Golf, Scotland

(Above image is a capture of a group of golfers at St Andrews.)

Tonight, I am reporting on Scotland's historic links with the sport of golf.

Golf originated in Scotland during the 15th century, if not earlier. St. Andrews Old Course is the most famous golf course in the world followed by many other historic Scottish courses which are included in the listing below.

Glasgow and S.W. Scotland (including Ayrshire and Dumfries & Galloway).
  • Belleisle and Seafield (two courses). Near Ayr.
  • Barassie Links (near Troon).
  • Carrick on Loch Lomond. Championship level facilities in conjunction with luxury hotel, Cameron House.
  • Lanark. A Moorland course.
  • Loch Lomond. Prestigious course at Luss on banks of Loch Lomond.
  • Portpatrick Dunskey. Located 100 miles south of Glasgow. One 18 hole course and one 9 hole course. A mix of moorland and heath terrain, close to the west coast.
  • Prestwick, south of Glasgow. An Open Championship links course.
  • Royal Troon. A Championship links course.
  • Southerness, Dumfries & Galloway, about 93 miles south of Glasgow. A Championship links course.
  • Trump Turnberry. Championship links with the 'Ailsa' regarded as the more famous of the two courses at this site.
  •  Western Gailes, Irvine. A renowned links course.

Fife and Eastern Scotland
  • Carnoustie Links. A Championship course.
  • Crail. Two links courses:Balcomie and Craighead.
  • Downfield. An inland course near Dundee.
  • Edzell. A heathland/parkland course between Dundee and Aberdeen.
  • Elie. A links course on the Fife Coast.
  • Kingsbarns. A links course ranking within the world's top 100.
  • Ladybank, near Cupar. A heathland course.
  • Lundin Links. A links course just 13 miles south of St. Andrews.
  • Monifieth, near Dundee. Two links courses.
  • Montrose, between Dundee and Aberdeen. Two links courses.
  • Scotscraig, near Dundee.An Open final qualifying course. Terrain is links, heathland mixture.
  • St. Andrews Links. Seven courses: Old Course, Castle Course, New Course, Jubilee Course, Eden Course, Strathtyrum Course and Balgove Course. The golfing world's premier destination.
Teeing off at St Andrews
Central Scotland
  • Blairgowrie. Three Championship courses.
  • Gleneagles. Three Championship courses.
  •  Perth, North Inch. An inland course with history dating back about 500 years.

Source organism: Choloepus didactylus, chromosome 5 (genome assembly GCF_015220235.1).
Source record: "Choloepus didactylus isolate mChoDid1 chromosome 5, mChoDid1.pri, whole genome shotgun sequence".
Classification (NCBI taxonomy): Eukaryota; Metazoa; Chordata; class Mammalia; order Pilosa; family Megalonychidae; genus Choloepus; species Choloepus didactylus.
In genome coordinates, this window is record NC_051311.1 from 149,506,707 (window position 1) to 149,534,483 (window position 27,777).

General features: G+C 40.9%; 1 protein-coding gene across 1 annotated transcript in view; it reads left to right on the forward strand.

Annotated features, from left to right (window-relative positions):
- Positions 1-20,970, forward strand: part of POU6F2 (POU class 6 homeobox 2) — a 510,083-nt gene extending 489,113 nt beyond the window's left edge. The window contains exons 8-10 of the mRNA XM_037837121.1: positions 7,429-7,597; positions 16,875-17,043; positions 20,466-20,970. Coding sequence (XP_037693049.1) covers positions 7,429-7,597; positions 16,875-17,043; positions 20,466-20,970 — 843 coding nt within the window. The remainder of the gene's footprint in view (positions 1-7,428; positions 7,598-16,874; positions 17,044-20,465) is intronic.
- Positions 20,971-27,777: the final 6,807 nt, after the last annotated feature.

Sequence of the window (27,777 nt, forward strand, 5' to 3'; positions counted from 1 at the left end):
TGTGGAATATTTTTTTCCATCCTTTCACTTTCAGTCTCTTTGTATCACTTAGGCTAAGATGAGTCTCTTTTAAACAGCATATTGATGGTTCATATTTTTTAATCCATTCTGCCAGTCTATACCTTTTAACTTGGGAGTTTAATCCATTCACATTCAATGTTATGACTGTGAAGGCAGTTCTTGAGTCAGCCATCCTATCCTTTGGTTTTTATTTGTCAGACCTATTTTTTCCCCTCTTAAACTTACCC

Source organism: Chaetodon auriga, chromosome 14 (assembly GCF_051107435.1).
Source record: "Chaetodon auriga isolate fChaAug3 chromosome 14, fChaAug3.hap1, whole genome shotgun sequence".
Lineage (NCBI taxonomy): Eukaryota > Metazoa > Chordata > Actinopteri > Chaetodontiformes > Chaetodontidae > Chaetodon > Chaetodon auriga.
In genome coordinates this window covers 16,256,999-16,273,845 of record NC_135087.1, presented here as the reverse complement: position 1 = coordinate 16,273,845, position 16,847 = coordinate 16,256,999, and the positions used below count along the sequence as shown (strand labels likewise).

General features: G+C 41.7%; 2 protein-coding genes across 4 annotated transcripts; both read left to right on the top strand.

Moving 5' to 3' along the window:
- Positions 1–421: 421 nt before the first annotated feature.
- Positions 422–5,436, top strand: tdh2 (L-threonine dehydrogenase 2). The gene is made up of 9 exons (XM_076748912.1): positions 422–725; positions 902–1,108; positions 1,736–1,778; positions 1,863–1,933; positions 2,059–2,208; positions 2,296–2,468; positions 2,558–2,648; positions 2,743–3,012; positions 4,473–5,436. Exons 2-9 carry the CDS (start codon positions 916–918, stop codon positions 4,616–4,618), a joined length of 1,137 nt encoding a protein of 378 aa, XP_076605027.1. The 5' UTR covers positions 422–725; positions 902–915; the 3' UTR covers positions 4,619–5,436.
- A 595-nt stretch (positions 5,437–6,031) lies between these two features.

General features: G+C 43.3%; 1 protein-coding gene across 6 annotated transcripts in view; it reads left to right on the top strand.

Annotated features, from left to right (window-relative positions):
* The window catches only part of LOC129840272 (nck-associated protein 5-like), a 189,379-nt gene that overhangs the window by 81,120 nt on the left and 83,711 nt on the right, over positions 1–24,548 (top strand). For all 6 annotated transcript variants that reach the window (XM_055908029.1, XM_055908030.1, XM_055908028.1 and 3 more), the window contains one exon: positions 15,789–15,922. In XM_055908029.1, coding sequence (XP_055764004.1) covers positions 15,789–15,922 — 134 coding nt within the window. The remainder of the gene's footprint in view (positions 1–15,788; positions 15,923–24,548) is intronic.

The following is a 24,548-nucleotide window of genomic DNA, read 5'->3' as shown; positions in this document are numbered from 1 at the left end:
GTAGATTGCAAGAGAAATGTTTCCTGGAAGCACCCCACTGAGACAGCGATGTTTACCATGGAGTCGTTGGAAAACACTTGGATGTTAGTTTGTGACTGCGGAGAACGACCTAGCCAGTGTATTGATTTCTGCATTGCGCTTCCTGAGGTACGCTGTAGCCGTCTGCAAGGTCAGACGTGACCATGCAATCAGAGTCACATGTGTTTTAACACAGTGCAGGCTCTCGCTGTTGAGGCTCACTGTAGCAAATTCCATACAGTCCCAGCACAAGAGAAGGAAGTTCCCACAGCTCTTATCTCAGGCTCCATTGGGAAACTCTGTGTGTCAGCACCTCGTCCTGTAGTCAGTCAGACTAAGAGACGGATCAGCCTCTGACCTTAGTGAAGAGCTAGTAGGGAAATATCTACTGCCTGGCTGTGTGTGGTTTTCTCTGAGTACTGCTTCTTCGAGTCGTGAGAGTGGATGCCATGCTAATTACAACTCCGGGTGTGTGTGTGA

• Pitlochry. A not-too challenging 18 hole, inland course.
North-East Scotland 
  • Cruden Bay. A Championship links course.
  • Duff House Royal, Banff. A Parkland course.
  • Royal Aberdeen. The Balgownie Course is an 18 hole links course.
  • Trump International, Balmedie, Aberdeen. A new 18 hole links course.

  • Brora (Championship links)
  • Carnegie Club (Private Members), near Dornoch. Championship Links Course.
  • Castle Stuart. A Championship links course near Inverness.
  •  Durness. A popular nine hole course.
  • Fortrose & Rosemarkie. 18 hole Championship links course north of Inverness.
  • Grantown-on-Spey. Parkland setting, about 35 miles S.E. of Inverness.
  • Moray Golf Club. Two links courses at Lossiemouth, east of Inverness.
  • Nairn. A Championship links course, east of Inverness.
  •  Royal Dornoch. A Championship links course.
Edinburgh & Environs
  • Bruntsfield Links (Open qualifying).
  • Dunbar. A Championship links course
  • Gullane. A private members club with three links courses.
  • Muirfield. A prestigious, Open Championship links course. Located at Gullane.
  • Musselburgh. A Championship course in parkland location.
  • North Berwick. A Championship links course.
  • Machrie Bay. A nine-hole course on west coast of Isle of Arran
  • Shiskine, Isle of Arran. A 12 hole links course. 

Kintyre (West of Scotland)
  • Machrihanish, near Campbeltown. An 18 hole Championship links course.
Scottish Borders
  • The Roxburgh, near Kelso. A Championship inland course.

© Nigel P Cole/Catswhiskerstours Limited


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